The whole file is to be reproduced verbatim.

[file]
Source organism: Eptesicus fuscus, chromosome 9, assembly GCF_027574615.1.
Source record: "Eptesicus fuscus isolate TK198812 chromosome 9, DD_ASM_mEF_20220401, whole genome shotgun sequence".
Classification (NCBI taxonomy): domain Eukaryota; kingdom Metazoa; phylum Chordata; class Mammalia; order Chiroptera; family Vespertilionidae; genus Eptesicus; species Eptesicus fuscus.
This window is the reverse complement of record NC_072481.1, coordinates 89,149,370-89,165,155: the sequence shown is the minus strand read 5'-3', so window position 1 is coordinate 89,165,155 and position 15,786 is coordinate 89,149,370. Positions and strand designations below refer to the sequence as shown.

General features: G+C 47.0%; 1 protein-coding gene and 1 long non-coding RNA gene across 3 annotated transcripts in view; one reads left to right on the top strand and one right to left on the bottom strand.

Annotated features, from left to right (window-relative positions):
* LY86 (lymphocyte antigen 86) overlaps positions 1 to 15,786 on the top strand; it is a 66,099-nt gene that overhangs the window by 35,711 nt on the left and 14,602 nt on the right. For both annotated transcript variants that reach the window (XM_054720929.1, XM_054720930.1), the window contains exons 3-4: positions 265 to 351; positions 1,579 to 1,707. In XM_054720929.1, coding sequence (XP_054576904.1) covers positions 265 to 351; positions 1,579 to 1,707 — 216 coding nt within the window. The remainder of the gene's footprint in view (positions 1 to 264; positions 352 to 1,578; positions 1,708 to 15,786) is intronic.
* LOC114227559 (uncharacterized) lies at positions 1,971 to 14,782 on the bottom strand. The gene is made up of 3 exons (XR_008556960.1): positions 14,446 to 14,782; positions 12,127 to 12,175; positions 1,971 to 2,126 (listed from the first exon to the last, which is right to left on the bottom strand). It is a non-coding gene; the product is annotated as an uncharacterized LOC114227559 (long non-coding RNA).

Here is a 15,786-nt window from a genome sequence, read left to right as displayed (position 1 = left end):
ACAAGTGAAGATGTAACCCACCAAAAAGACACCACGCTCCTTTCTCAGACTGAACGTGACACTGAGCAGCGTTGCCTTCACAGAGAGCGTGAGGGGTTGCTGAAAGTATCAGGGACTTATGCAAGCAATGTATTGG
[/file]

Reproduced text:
Source organism: Eptesicus fuscus, chromosome 9, assembly GCF_027574615.1.
Source record: "Eptesicus fuscus isolate TK198812 chromosome 9, DD_ASM_mEF_20220401, whole genome shotgun sequence".
Classification (NCBI taxonomy): domain Eukaryota; kingdom Metazoa; phylum Chordata; class Mammalia; order Chiroptera; family Vespertilionidae; genus Eptesicus; species Eptesicus fuscus.
This window is the reverse complement of record NC_072481.1, coordinates 89,149,370-89,165,155: the sequence shown is the minus strand read 5'-3', so window position 1 is coordinate 89,165,155 and position 15,786 is coordinate 89,149,370. Positions and strand designations below refer to the sequence as shown.

General features: G+C 47.0%; 1 protein-coding gene and 1 long non-coding RNA gene across 3 annotated transcripts in view; one reads left to right on the top strand and one right to left on the bottom strand.

Annotated features, from left to right (window-relative positions):
* LY86 (lymphocyte antigen 86) overlaps positions 1 to 15,786 on the top strand; it is a 66,099-nt gene that overhangs the window by 35,711 nt on the left and 14,602 nt on the right. For both annotated transcript variants that reach the window (XM_054720929.1, XM_054720930.1), the window contains exons 3-4: positions 265 to 351; positions 1,579 to 1,707. In XM_054720929.1, coding sequence (XP_054576904.1) covers positions 265 to 351; positions 1,579 to 1,707 — 216 coding nt within the window. The remainder of the gene's footprint in view (positions 1 to 264; positions 352 to 1,578; positions 1,708 to 15,786) is intronic.
* LOC114227559 (uncharacterized) lies at positions 1,971 to 14,782 on the bottom strand. The gene is made up of 3 exons (XR_008556960.1): positions 14,446 to 14,782; positions 12,127 to 12,175; positions 1,971 to 2,126 (listed from the first exon to the last, which is right to left on the bottom strand). It is a non-coding gene; the product is annotated as an uncharacterized LOC114227559 (long non-coding RNA).

Here is a 15,786-nt window from a genome sequence, read left to right as displayed (position 1 = left end):
ACAAGTGAAGATGTAACCCACCAAAAAGACACCACGCTCCTTTCTCAGACTGAACGTGACACTGAGCAGCGTTGCCTTCACAGAGAGCGTGAGGGGTTGCTGAAAGTATCAGGGACTTATGCAAGCAATGTATTGG